The map above displays each country in the Americas largest export to the United States. It is color coded by various categories listed in the legend. Note that Cuba is grayed out with “No Data” as the US does not trade with them due to the long-standing embargo. Latin America’s two largest economies (Brazil and Mexico) export industrial goods to the US – Planes, Spacecraft, and Cars – while most other countries in South America export natural resources (Sugar, Gold, and Oil). The Caribbean typically exports food products and textiles: bananas, fish, t-shirt, sweaters, etc.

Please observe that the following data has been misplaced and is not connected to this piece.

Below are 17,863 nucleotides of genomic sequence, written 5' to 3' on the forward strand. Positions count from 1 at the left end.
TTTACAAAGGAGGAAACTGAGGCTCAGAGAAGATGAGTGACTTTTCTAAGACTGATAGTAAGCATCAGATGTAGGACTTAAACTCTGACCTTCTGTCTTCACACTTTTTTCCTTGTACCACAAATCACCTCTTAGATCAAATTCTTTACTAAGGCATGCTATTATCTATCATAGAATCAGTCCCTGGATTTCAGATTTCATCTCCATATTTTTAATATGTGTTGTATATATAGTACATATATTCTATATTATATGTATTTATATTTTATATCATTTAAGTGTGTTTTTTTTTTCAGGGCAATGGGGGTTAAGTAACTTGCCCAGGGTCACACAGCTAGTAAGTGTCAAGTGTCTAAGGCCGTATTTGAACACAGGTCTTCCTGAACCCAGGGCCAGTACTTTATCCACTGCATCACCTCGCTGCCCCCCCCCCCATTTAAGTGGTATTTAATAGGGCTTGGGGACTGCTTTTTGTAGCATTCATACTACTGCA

Above is a map of Europe color-coded into three income brackets – Dark green: greater than 40k euros per capita, Light green: between 20k and 40k euros per capita, and red: less than 20k euros per capita. Note the values are calculated in Purchasing Power Standards (PPS) a metric used by Eurostat for cross-country comparisons. PPS tires to correct for cost of living and price level differences, especially among nations with different currencies. For comparison to the United States, 40k euros converts to 44k dollars (2017 prices). US GDP per capita is 55k dollars, with the highest continental state: New York at 72k USD and lowest: Mississippi at 35k USD. This means the area’s in dark green in the map above (among the highest in Europe) would rank on the lower end of US states, around 40th out of 50.